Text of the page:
One advantage of the present invention is the ability to track and associate a given program with a given computer application being invoked in a computer system. An application may be, for example, executable software code in hardwired logic or resident in volatile storage including one or more programs or procedures. An example of a computer application in this regard may be a patient management application for storing and retrieving patient information.
For example, a user may start a patient management application by invoking a patient inquiry screen 303 shown on
As shown in
APEX monitoring process may comprise various sub-processes, as shown in
Lists 412 to 414 shown in
Besides header/control information field 411, List 412 comprises information about which user, among the shared users of a computer system, has invoked what applications in the system being monitored by APEX. That is, each row in List 412 indicates what applications (e.g., application 1 to application n) have been invoked by the particular user of the row (among users X of the system). Therefore, APEX is able to assign usage of each application to a particular user of a shared computer system, according to List 412.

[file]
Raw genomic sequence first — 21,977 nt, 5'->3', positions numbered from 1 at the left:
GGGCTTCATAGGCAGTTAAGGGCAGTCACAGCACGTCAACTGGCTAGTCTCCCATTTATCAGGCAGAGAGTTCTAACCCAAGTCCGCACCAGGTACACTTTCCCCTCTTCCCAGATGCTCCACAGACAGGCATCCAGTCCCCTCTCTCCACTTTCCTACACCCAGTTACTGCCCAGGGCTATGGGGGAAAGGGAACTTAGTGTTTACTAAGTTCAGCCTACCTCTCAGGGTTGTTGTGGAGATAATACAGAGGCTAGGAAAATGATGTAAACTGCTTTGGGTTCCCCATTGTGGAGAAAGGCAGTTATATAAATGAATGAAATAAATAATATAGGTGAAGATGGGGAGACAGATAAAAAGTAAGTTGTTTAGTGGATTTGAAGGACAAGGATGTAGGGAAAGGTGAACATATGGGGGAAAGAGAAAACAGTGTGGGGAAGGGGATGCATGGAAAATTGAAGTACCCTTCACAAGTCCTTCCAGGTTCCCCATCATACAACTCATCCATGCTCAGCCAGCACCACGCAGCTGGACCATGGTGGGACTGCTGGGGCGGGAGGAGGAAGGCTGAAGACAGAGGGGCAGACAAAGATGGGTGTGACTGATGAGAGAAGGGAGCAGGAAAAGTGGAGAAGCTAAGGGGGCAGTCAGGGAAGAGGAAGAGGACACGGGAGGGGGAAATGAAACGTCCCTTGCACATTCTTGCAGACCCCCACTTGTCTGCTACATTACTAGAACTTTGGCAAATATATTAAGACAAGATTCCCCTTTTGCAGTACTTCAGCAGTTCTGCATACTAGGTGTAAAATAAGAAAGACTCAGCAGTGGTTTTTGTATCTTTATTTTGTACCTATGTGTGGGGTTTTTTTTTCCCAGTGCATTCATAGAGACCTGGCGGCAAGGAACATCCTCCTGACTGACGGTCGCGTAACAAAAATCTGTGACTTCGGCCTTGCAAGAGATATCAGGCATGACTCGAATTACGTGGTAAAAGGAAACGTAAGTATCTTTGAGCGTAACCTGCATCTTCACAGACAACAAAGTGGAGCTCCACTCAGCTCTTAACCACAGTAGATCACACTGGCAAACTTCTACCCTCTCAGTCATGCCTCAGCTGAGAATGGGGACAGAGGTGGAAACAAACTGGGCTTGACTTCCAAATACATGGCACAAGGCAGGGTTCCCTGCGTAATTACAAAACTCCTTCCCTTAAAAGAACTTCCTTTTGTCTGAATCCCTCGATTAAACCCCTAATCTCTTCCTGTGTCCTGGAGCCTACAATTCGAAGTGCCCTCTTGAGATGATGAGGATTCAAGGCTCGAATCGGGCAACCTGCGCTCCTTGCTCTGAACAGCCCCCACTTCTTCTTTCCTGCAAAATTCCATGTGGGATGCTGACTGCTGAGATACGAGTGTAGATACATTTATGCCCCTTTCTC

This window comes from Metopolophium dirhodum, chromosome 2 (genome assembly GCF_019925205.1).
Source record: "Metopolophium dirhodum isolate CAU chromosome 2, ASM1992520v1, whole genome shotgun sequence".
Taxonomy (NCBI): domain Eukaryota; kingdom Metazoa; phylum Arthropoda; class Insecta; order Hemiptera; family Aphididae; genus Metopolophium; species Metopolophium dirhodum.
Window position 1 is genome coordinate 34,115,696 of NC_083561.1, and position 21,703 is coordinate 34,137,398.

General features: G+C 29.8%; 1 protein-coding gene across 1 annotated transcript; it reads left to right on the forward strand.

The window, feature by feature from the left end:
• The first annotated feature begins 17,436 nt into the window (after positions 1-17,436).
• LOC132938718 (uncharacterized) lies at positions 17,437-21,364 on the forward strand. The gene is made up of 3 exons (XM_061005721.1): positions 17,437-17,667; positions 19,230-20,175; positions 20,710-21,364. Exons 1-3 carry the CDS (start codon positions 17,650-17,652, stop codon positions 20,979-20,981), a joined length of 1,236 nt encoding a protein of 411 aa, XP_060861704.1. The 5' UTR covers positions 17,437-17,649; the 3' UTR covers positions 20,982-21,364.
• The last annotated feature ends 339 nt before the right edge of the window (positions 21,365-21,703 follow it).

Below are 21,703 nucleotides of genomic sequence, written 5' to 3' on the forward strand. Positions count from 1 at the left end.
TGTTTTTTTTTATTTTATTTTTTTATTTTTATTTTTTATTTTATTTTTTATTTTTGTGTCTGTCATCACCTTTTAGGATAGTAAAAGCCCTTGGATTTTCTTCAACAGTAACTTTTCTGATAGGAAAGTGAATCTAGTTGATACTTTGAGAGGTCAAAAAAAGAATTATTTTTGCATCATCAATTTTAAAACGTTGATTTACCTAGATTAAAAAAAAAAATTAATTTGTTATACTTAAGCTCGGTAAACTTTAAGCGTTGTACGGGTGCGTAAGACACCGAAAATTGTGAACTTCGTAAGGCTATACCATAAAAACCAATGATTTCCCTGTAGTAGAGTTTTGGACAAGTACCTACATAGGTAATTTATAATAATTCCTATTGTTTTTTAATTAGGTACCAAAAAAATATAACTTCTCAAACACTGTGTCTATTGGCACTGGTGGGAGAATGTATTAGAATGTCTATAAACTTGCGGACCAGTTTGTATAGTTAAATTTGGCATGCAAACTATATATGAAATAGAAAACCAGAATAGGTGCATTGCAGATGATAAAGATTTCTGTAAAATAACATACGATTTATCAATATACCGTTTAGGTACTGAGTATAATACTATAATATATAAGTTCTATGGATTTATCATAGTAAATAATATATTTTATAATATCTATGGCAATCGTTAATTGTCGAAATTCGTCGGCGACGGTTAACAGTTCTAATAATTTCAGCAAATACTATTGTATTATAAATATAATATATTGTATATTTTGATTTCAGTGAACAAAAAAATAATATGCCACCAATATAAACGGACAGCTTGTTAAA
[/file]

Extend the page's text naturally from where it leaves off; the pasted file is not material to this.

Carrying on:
Another list, Application/Program List (APL) 413 of
A weight factor 415 represents a prediction or an estimate of relative duration of use of a given program by individual applications of the different applications in a computer system. As stated before, a program may be dedicated to only one application or shared among many different applications. Therefore, in one exemplary embodiment, a weight factor may be a number from 1 to 1000, with 1 being the multiply for a program that is shared among many (such as 1000) different applications, and 1000 being a multiplier for a program dedicated to one application. Therefore, the use of a weight factor takes into account of how program resources or costs may be more fairly divided among the different applications in a given computer system. This allows more equitable and accurate customer charge back for computer resource usage, down to detailed program level.